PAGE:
Electronic mail-based tutoring of undergraduate writing students upsets the temporal basis of the face-to-face paradigm for writing tutorials. Taking place in real time in a specified place, the face-to-face tutorial session has a beginning, middle and end. Further, the session must have a tangible point. By contrast, in on-line tutoring, time is boundless; the power dynamics of tutoring is changed, and the text itself is decentered. Such a system fosters an informal dialogue at the level of ideas instead of personality. Without the distracting elements of personality, computer mediated discourse establishes a more egalitarian atmosphere. The catch-all theory is that the paper-bound environment creates vertical relationships while the paperless environment creates horizontal relationships, precisely because the student's "property" (in the paperless environment) is disembodied, less clearly marked. In a electronically based exchange, the teacher asks the student, implicitly or explicitly, to re-envision his or her writing, to use writing to improve his or her writing. The pedagogical idea is to encourage students to write by telling them how their words affected the teacher while he or she read them, to give them what Peter Elbow calls a "movie of the mind." The goal of electronic-based tutoring must never be to fix meaning on the page but to engage meaning in a dialectic. Ambiguity is a must, as are open texts. (Tb)
Les veilleurs de l'histoire ( visu )
1 edition published in 1999 in French and held by 1 library worldwide
Les veilleurs de l'histoire ( visu )
1 edition published in 1999 in French and held by 1 library worldwide
Occupational relevance of high school graduation for emotionally disturbed adolescents by Henry K Kaplan( Book )
1 edition published in 1973 in English and held by 1 library worldwide
Refiguring the Ph. D. in English studies : writing, doctoral education, and the fusion-based curriculum by Stephen M North( Book )
1 edition published in 2000 in English and held by 1 library worldwide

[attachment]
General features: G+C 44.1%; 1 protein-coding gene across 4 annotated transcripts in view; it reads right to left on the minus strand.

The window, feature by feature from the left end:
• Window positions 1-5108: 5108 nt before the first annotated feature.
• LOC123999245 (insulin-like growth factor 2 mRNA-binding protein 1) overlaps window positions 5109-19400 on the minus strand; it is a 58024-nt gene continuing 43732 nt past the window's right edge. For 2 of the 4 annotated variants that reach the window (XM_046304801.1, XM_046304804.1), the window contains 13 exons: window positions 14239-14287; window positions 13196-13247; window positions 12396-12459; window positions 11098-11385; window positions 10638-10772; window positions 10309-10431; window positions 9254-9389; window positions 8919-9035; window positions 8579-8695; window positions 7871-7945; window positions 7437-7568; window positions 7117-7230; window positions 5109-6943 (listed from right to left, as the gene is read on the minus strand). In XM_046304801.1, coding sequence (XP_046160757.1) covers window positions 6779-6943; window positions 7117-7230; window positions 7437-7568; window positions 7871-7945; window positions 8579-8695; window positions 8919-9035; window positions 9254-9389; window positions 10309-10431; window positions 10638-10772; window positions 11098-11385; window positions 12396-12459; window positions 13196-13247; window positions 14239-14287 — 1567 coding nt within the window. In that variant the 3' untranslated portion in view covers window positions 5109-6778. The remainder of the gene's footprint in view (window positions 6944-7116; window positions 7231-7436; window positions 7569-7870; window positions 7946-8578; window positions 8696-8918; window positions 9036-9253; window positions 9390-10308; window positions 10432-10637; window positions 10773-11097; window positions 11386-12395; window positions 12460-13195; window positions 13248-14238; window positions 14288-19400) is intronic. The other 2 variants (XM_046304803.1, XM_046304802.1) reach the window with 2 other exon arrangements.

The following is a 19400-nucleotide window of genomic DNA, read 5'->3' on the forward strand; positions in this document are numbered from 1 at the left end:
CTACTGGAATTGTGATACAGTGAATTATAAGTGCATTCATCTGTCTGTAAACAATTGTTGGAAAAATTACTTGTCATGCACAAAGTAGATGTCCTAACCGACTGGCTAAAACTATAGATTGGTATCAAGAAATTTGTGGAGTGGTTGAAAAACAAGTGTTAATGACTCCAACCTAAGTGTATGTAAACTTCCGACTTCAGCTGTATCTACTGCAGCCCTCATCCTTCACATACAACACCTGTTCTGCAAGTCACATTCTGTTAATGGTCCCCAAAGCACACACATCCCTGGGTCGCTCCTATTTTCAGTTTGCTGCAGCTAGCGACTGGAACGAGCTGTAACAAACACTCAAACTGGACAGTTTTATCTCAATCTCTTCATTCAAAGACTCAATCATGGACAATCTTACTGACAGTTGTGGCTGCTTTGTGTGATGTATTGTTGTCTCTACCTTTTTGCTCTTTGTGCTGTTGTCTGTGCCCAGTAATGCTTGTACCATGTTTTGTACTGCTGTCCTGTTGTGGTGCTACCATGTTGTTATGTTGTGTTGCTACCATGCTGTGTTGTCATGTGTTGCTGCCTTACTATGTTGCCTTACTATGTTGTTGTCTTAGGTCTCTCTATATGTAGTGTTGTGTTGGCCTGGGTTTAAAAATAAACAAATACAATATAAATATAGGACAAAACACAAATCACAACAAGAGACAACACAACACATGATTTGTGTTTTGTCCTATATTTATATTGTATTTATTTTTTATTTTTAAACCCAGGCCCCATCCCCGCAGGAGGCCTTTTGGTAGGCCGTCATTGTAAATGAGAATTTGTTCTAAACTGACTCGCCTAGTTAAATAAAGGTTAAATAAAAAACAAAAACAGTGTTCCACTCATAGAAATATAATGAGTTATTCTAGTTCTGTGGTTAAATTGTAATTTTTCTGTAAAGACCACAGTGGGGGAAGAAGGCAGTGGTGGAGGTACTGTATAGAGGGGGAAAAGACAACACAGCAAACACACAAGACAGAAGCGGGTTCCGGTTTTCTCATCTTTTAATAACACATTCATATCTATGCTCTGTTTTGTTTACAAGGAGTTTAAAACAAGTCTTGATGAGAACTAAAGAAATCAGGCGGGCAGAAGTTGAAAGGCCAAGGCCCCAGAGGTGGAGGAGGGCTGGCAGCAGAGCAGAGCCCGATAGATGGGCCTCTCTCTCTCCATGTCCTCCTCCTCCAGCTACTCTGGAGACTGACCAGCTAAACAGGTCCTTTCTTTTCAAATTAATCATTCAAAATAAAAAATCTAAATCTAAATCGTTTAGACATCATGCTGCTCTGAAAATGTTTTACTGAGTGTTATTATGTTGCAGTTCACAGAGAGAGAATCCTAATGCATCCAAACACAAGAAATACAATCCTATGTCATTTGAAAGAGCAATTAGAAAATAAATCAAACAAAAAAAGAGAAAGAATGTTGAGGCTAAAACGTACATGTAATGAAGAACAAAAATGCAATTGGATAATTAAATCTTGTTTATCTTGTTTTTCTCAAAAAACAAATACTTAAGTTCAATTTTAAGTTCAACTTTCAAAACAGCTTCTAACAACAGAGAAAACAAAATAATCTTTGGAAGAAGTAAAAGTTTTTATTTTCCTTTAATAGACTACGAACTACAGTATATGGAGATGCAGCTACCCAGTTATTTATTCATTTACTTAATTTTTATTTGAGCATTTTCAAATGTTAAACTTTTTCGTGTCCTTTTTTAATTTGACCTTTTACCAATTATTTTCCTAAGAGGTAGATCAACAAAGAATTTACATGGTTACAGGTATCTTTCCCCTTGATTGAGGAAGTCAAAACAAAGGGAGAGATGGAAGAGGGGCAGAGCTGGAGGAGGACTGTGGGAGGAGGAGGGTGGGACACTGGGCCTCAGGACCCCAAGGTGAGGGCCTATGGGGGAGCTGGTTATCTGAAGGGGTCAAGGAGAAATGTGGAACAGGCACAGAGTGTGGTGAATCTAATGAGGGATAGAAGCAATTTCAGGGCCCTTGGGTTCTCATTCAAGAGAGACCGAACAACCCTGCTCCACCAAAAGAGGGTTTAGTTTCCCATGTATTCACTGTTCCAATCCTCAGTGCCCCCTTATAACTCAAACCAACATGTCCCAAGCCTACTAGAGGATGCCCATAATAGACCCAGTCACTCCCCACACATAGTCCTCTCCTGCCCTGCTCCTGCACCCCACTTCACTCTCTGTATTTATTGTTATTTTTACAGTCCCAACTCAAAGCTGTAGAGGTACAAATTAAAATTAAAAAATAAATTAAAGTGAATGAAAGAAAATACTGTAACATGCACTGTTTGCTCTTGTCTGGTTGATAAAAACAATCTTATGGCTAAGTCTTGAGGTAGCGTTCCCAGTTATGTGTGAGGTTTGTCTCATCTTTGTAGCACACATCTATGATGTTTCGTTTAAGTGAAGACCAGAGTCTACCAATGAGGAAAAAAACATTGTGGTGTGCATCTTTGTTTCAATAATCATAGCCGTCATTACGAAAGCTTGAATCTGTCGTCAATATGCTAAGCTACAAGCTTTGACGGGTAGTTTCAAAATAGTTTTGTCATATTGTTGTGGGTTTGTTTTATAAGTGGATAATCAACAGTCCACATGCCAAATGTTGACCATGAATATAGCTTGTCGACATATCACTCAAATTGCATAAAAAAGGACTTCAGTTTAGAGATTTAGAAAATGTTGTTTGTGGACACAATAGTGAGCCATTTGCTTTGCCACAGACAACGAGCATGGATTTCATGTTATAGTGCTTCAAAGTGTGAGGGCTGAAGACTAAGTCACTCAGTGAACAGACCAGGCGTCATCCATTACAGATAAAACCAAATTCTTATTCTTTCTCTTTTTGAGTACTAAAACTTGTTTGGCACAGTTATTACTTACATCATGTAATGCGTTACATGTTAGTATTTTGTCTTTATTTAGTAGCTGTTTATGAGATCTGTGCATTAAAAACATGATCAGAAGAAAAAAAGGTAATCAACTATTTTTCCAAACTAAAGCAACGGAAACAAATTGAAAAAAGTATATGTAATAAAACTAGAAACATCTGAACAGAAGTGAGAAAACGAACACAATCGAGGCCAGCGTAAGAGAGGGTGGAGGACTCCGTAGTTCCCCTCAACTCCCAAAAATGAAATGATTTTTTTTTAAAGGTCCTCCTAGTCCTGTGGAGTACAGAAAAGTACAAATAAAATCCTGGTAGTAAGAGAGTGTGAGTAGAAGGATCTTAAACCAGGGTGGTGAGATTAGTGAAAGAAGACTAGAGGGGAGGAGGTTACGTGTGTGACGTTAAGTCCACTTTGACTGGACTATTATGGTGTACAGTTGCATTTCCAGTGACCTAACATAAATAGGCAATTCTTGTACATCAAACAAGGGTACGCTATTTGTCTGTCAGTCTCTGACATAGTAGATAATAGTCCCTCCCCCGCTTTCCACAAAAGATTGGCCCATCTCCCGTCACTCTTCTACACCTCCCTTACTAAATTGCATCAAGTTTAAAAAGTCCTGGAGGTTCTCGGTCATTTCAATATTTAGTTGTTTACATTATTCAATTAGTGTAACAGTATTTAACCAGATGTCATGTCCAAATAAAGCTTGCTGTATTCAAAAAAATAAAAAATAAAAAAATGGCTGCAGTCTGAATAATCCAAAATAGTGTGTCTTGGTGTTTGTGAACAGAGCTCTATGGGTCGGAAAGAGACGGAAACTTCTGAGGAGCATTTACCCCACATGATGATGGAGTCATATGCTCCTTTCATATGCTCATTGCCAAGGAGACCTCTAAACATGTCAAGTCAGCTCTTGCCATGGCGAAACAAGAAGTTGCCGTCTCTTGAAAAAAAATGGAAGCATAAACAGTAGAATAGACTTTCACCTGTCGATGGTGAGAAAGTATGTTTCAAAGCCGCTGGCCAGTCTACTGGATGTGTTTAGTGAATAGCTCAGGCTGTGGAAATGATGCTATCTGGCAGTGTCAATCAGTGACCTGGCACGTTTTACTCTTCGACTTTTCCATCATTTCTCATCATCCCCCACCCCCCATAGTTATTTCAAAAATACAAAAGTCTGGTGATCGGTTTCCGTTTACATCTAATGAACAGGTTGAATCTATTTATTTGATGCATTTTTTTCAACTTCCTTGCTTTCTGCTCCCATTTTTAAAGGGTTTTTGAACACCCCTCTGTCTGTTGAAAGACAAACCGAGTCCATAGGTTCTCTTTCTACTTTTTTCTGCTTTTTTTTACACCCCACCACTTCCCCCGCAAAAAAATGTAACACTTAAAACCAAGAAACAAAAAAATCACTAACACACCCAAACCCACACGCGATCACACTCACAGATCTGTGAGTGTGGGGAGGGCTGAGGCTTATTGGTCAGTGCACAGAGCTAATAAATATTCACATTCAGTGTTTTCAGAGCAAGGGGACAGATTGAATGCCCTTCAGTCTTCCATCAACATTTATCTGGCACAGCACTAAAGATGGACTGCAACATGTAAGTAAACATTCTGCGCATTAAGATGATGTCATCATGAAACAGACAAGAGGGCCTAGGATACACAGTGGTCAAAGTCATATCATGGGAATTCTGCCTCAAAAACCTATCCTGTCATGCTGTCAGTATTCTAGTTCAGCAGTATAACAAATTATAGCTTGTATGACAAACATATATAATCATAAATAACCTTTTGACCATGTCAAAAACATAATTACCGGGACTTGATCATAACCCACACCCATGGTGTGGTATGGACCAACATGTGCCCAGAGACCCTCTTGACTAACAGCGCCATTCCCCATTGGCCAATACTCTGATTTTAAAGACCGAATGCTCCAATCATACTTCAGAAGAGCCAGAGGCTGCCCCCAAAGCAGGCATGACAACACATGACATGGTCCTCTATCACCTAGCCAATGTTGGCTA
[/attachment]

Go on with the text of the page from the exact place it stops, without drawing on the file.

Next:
This wide-ranging analysis of doctoral education in English Studies challenges readers to reconsider their assumptions about how English Ph.D. programs came to be, what purposes they serve, and what they might become--what they ought to become--in the 21st century. Section I traces the first century of English doctoral education in the American university, from its German origins to the "crisis of disciplinary and professional identity" that precipitated the 1987 Conference on Graduate Study and the Future of Doctoral Studies in English. Section ii examines one programmatic response to that crisis, the State University of New York at Albany's "Writing, Teaching, and Criticism," with a particular emphasis on the program's determination to reintegrate the field's increasingly disparate specializations. Section iii turns back to the broader professional and disciplinary scene to consider the implications of such a "fusion-based" curriculum: to consider why this curricular model represents the best available option for both doctoral education and the entire enterprise of English Studies. Chapters in the book are: (1) "Establishing the Tradition: 1876-1950"; (2) "Lehrfreiheit, Lernfreiheit, and the Magisterial Curriculum"; (3) "Expansion, Contraction, and the (Surp)Rise of Heterogeneity (1950-1990)"; (4) "The Crisis of Identity in English Studies and the Demise of the Magisterial Curriculum"; (5) "Albany's Ph.D. in English Studies: 'Writing, Teaching, and Criticism'"; (6) "Writing to Get Situated: Learning to Stage a Reading"; (7) "Charting Courses (1): Extended Work in a Preferred Mode"; (8) "Charting Courses (2): (Re)Combinatory Writings"; (9) "Writing beyond Coursework: The Qualifying Examination and the Dissertation"; and (10) "The Fusion-Based Curriculum for an English Studies in Transition." Contains 120 references. (Rs)
English (23)
French (2)